This focus on verticality is a clear effect of modelitis, higher stories are usually not visible from the ground for pedestrians. Even when they are, people tend to look down, not up, so most people will not even notice how tall buildings really are unless they take the time to check. A focus on a proper point of view, one of pedestrians, would focus on how a building's 3 or 4 lowest stories meet the street, not on how high it is, ESPECIALLY when the sidewalks have awnings, in which case the buildings are largely not even visible!
At the foot of the Empire State Building, sorry for the windshield perspective, the actual height of the building is irrelevant
So even if you care about harmony and order in urbanism, you should focus on the harmony and order as seen from the street, not as seen on a model of the city or from the sky. For example, Vancouver has had good urban planners who understood this and allowed skyscrapers that also had podiums that maintained the "street walls".
"Vancouverism", towers are present without disrupting the "walls" of the street", they are in the background, not the foreground
This is the view from the street, again, forgive the windshield perspective
Modelitis largely forgets the fact that buildings aren't art pieces, they are primarily consumer products, and cities aren't art galleries. It prioritizes the look of a city on a model and not whether or not it fulfills its role in responding to residents' needs and desires. A city which planners suffer from modelitis will keep making decisions based on what looks good, if this happens to satisfy people's needs, it will only do so by luck, not by design. Worse, the point of view that is prioritized is one that few if any people have, so even though the city's development is shaped by aesthetic preoccupations, it may not even look good for the residents who may be faced by wind-swept plaza, blank walls and boring streets... but hey, if they take an helicopter ride, what a view they'll have!

Modelitis applied on an urban park: Square Viger in Montréal

Square Viger in Montréal is an example, I think, of modelitis applied on the design of an urban park. It is highly controversial and the current mayor thinks of simply having it redone from the ground up.

Here is what it looks like from a bird's eye perspective:

So from the sky, it offers a lot of patterns which don't look too bad. Rather than a flat surface, there are different landings separated by small flights of stairs.

However, here is what it looks like from the point of view of people walking on the sidewalk:

This is extremely non-welcoming, and as a result, the square is deserted, apart from the homeless, drug addicts and drug dealers. Let's count down the elements that make it unfriendly to people.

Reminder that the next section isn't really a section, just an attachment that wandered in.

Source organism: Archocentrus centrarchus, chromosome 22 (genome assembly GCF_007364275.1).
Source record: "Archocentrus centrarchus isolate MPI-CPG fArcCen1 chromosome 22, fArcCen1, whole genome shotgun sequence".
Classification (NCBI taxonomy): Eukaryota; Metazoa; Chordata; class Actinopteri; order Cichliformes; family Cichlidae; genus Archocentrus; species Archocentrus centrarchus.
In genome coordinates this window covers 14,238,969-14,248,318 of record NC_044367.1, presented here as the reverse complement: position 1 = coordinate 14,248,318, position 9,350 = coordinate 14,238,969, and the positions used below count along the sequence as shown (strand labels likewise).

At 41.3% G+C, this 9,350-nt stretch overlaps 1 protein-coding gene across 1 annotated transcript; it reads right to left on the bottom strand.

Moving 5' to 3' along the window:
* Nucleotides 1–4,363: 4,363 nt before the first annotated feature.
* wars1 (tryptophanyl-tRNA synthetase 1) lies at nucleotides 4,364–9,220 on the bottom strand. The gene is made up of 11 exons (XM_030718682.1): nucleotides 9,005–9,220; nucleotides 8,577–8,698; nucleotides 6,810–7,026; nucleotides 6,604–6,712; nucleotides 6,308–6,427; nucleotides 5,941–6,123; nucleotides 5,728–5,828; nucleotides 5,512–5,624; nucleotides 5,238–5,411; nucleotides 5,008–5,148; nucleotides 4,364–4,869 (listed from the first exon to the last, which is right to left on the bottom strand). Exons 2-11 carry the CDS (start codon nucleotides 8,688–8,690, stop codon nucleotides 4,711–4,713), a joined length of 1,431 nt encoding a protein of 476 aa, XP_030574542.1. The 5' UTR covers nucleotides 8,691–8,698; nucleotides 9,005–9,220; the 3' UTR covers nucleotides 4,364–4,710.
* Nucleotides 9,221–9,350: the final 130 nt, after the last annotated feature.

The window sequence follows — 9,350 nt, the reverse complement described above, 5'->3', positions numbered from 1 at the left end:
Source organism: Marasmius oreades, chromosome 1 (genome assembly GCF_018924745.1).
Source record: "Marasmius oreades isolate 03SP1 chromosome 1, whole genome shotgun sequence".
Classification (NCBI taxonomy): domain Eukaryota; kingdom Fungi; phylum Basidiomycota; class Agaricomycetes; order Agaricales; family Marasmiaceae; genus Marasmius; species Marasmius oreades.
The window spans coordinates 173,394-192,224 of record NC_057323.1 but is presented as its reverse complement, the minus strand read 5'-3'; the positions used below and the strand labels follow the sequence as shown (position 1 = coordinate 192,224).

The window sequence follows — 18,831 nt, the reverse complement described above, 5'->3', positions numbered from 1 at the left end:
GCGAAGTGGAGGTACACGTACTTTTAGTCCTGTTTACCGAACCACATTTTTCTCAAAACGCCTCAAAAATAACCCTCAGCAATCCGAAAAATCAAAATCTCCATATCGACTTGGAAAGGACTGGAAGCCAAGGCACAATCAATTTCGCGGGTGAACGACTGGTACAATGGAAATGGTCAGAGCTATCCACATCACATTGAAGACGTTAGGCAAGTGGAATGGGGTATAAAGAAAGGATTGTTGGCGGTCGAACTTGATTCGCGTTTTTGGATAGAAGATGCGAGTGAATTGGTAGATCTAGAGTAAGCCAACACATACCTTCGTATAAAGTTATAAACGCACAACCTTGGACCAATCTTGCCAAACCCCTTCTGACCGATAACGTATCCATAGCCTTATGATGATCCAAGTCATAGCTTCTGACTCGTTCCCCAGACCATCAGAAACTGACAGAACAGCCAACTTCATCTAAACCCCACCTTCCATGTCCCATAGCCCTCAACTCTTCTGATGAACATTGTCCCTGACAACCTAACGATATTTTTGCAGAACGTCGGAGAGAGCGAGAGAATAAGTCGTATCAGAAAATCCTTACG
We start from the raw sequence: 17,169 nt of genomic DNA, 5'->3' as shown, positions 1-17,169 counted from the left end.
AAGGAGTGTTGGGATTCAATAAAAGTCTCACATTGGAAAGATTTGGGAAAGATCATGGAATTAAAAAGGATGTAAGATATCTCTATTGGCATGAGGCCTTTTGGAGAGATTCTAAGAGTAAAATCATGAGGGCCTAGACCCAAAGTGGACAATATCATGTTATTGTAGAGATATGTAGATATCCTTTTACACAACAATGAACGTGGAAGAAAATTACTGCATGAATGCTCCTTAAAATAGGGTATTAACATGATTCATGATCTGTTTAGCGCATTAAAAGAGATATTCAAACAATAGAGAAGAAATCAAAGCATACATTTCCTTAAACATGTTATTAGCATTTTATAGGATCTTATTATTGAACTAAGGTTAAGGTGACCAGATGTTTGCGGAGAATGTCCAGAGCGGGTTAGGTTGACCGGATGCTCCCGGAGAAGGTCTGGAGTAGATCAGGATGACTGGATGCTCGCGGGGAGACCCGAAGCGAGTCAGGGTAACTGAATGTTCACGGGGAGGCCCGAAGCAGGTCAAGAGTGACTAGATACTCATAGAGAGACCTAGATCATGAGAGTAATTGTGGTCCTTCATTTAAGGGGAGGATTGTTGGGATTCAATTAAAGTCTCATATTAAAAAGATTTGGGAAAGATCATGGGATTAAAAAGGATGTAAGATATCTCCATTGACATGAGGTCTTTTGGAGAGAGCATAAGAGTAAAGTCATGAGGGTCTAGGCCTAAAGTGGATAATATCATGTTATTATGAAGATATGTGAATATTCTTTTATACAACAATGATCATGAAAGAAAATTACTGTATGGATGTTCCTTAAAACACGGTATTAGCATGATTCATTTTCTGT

1. All in concrete. There are a few trees and plants put on the concrete structures, but they have low visibility and, in the case of the plants, basically invisible when people are under these structures
  2. Right angles everywhere which increases the unorganic nature of the concrete.
  3. Too many stairs. Stairs are not a pleasant place to walk in, so they should be avoided where possible. They are hard on the knees, slow down travel and are a safety risk. Dividing the square needlessly into several landings separated by small stairways was a huge mistake.
  4. Too many blind spots. The concrete structures and small walls result in many places being hidden from the street or from the rest of the square, this creates a feeling of insecurity as who knows who can be hidden there, especially when one knows the usual "population" that hangs around the place.
As a result, it is an unmitigated disaster, no one goes there if they can avoid it. Local residents will even make detours to avoid it, even if it is the shortest path to their destination. 

Yet, architects and the artist community still defend the square. They swear the design is good and part of Montréal's heritage. Basically, they're saying that the problem is the public who is not "educated" enough to enjoy the Square. Again, this comes back to the problem of seeing urban developments as art rather than as consumer products. On an artistic model, this may be a good design, but a Square is meant to be a public place that welcomes people to it and invite them to relax inside. In this case, the judgment of the "consumers" is clear: it is a total failure.


So, to sum up, it is crucial when judging cities to judge them from the point of view that matters, that of pedestrians or of residents looking out their windows. Too many people favor a bird's eye view of cities, or one from afar (skyline) that is not relevant to the actual people who live, work and shop inside cities. This results in misguided rules that ultimately hurt a city's potential at fulfilling its primary role of providing a good place to live and in which economical, cultural and social activities may occur.

Finally, I think that we must keep in mind three things: